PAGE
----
Zedoary last edited by Zedoary
I've been playing Persona Q recently, and I've just started the third labyrinth, but I'm wondering if I should continue. I've been reading through discussions on various websites about PQ and have noticed a lot of similar criticisms aimed at the gameplay, namely:
The combat system is unbalanced. Mahamo and Mamudo make mob fights a breeze(especially when you combine them with Naoto/Impure Reach), and offensive magic pales in comparison to physical attacks due to the high SP costs and an inability to crit enemies.
The game starts to drag in the later labyrinths. I see a lot of complaints about the fourth labyrinth in particular.
Rather than playing through the rest, I believe my time would be better spent playing one of the more beloved EO games as I've never played anything from that series before(I'm thinking of starting with the first Untold thanks to a recommendation from @Sheria) and maybe returning to PQ later or seeing how PQ2 pans out.
So I suppose my question is, how do Etrian Odyssey fans feel about Persona Q? Is it worth finishing, or should I bail out while I can?
bard91 last edited by
@Zedoary Well I'm a Persona fan playing EO5 because it is an Atlus game, so not exactly what you are looking for, but from what I've played I do think EO is stronger in the gameplay department, but I was far more interested in Q overall, the last dungeon is horrible IMO, EO seems incredibly light in story and the enjoyment seems to be mostly just the combat and exploring, which I'm enjoying in smaller bursts.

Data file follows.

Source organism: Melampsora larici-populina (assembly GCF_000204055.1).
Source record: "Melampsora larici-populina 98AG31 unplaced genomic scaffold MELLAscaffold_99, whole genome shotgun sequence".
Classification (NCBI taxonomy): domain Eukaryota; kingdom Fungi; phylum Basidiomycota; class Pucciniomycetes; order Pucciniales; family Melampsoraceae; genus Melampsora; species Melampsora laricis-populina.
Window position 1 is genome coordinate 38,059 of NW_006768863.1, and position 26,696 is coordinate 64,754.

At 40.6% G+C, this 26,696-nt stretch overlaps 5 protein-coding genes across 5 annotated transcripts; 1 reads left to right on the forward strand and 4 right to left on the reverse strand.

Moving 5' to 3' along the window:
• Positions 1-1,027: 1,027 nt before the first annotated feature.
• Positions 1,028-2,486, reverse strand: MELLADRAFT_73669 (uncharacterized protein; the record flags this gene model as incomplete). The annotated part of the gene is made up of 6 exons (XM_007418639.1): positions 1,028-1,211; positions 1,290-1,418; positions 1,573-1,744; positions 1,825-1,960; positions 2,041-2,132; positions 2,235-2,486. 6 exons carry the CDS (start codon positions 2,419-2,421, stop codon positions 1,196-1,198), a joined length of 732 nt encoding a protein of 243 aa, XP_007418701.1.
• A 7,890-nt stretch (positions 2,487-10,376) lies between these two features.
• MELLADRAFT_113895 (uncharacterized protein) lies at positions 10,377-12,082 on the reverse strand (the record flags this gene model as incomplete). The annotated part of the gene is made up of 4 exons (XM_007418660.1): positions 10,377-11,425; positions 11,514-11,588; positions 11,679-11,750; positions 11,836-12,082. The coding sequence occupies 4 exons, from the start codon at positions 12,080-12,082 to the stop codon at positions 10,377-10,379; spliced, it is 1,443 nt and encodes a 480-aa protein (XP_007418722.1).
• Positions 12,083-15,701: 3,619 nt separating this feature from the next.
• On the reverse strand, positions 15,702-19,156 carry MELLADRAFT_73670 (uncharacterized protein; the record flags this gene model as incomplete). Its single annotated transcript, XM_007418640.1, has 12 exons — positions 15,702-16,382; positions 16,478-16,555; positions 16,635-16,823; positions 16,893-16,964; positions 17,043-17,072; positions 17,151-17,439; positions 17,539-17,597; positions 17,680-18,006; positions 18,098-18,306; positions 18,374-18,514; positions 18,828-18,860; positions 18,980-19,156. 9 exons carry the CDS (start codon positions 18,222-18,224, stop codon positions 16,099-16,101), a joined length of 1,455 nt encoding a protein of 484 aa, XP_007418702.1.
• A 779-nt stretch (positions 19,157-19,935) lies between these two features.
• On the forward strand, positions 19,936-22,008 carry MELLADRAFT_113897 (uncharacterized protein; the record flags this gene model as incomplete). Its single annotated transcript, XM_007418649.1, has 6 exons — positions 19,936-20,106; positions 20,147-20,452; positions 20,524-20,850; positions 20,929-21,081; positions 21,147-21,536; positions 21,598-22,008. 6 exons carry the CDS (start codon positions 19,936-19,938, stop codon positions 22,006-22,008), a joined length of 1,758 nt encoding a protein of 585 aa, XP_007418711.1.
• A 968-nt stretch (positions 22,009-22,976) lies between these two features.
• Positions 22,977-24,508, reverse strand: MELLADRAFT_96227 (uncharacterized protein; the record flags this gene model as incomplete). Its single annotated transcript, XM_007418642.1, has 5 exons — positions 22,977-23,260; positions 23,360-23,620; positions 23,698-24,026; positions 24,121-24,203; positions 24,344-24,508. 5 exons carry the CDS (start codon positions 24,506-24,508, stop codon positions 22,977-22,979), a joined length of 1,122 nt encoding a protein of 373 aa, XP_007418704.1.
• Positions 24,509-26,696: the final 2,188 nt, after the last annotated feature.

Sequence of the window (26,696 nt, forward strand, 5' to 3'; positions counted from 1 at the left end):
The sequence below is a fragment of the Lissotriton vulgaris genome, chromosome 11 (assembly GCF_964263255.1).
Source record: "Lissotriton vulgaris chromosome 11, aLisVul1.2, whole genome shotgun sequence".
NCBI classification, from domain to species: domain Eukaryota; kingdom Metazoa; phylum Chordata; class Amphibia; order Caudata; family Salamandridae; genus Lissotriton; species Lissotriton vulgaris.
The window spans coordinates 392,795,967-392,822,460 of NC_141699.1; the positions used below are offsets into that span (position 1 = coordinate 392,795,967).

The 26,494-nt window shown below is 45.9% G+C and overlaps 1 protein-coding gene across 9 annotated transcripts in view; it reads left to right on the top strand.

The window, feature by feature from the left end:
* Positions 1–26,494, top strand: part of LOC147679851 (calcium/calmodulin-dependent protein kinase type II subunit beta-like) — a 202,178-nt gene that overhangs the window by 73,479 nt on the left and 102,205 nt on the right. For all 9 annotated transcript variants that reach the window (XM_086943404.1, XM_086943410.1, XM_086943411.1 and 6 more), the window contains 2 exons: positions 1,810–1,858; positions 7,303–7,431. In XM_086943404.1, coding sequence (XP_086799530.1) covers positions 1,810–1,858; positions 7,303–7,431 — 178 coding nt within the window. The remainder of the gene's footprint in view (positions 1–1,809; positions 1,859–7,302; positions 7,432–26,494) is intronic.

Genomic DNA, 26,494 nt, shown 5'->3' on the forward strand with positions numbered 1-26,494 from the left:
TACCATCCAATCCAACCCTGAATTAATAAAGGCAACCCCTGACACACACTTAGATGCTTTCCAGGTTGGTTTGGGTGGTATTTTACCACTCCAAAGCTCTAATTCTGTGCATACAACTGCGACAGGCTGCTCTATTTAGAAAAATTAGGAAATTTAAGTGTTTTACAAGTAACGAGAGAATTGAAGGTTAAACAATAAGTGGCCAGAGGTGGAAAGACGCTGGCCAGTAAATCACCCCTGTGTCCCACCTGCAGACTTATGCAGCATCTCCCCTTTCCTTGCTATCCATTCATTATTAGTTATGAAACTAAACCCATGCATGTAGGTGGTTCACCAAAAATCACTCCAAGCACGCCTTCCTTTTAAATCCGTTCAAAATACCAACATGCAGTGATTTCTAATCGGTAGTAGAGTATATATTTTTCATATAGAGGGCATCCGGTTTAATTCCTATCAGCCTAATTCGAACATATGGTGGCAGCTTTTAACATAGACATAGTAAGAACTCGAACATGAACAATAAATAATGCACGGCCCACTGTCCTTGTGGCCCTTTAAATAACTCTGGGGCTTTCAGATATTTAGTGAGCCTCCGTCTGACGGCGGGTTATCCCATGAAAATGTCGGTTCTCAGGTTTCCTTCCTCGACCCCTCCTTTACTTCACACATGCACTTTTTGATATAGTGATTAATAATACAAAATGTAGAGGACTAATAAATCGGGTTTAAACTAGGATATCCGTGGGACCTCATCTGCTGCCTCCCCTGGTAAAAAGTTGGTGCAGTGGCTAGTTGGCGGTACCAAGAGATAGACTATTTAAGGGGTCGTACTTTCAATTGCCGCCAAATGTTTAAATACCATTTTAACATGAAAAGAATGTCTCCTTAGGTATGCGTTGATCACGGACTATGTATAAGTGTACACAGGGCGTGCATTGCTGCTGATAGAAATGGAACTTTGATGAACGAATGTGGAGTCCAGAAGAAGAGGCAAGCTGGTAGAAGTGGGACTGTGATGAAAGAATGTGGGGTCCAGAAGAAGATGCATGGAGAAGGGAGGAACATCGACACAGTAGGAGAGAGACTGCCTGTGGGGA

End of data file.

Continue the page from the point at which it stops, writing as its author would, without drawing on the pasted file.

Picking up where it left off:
In terms of PQ being worth it, I would mostly say its value is for the fans of the series and while I did enjoy the game I don't think it is vital in any way to finish it, it is essentially a fanservice game and if you are not the interested in it I don't think you'll miss out a lot, I enjoyed it, but Persona is my favorite thing and I enjoy the pandering
I am (once again, for probably the third time) on the fence about whether or not on getting into the Metal Gear Solid series. If I do, it will be the Legacy Collection on PS3 and Ground Zeroes/Phantom Pain for PS4 IF I like the collection.
So, MGS fans, I have a favor to ask:
If you could, to the best of your ability and without ANY spoilers (I DO know the end of MGS 3), please sell me on why I should get into the franchise.
Here are some questions I feel could help you in your advice, whether you recommend it or not out of fandom, personal taste, or a holistic approach:
- The franchise is known for stealth. How much action is involved in the series?
- The storyline, from an outside perspective, seems incredibly convoluted and complex. How easy is it to follow once you begin and maintain throughout the series?
- If I purchase the Legacy Collection, play Metal Gear Solid 1 (I have no intention on playing Metal Gear, Metal Gear 2, or the VR missions), and find that, at best, I'm neutral on it, or worse case I hate it, is this a franchise where sticking it out will overcome this (This is hypothetical of course. I could love it.)?